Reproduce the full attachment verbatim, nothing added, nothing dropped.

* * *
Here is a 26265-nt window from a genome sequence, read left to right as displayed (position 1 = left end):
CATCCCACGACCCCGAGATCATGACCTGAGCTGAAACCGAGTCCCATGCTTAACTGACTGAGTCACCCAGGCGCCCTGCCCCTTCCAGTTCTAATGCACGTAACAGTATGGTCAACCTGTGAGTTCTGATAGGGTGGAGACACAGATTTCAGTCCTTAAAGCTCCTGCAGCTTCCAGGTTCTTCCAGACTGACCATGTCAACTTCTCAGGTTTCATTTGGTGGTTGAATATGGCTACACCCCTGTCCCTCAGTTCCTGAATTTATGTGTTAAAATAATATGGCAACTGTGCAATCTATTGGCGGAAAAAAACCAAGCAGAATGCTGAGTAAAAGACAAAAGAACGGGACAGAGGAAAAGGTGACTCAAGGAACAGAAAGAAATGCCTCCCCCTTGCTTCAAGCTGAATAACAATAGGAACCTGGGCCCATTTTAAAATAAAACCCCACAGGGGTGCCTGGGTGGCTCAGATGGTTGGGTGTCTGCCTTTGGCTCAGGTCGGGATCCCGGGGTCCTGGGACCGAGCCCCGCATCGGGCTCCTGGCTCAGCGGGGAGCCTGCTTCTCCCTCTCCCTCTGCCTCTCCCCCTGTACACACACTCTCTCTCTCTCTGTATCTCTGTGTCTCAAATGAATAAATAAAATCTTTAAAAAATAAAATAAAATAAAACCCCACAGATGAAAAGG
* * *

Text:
Here is a 26265-nt window from a genome sequence, read left to right as displayed (position 1 = left end):
CATCCCACGACCCCGAGATCATGACCTGAGCTGAAACCGAGTCCCATGCTTAACTGACTGAGTCACCCAGGCGCCCTGCCCCTTCCAGTTCTAATGCACGTAACAGTATGGTCAACCTGTGAGTTCTGATAGGGTGGAGACACAGATTTCAGTCCTTAAAGCTCCTGCAGCTTCCAGGTTCTTCCAGACTGACCATGTCAACTTCTCAGGTTTCATTTGGTGGTTGAATATGGCTACACCCCTGTCCCTCAGTTCCTGAATTTATGTGTTAAAATAATATGGCAACTGTGCAATCTATTGGCGGAAAAAAACCAAGCAGAATGCTGAGTAAAAGACAAAAGAACGGGACAGAGGAAAAGGTGACTCAAGGAACAGAAAGAAATGCCTCCCCCTTGCTTCAAGCTGAATAACAATAGGAACCTGGGCCCATTTTAAAATAAAACCCCACAGGGGTGCCTGGGTGGCTCAGATGGTTGGGTGTCTGCCTTTGGCTCAGGTCGGGATCCCGGGGTCCTGGGACCGAGCCCCGCATCGGGCTCCTGGCTCAGCGGGGAGCCTGCTTCTCCCTCTCCCTCTGCCTCTCCCCCTGTACACACACTCTCTCTCTCTCTGTATCTCTGTGTCTCAAATGAATAAATAAAATCTTTAAAAAATAAAATAAAATAAAACCCCACAGATGAAAAGG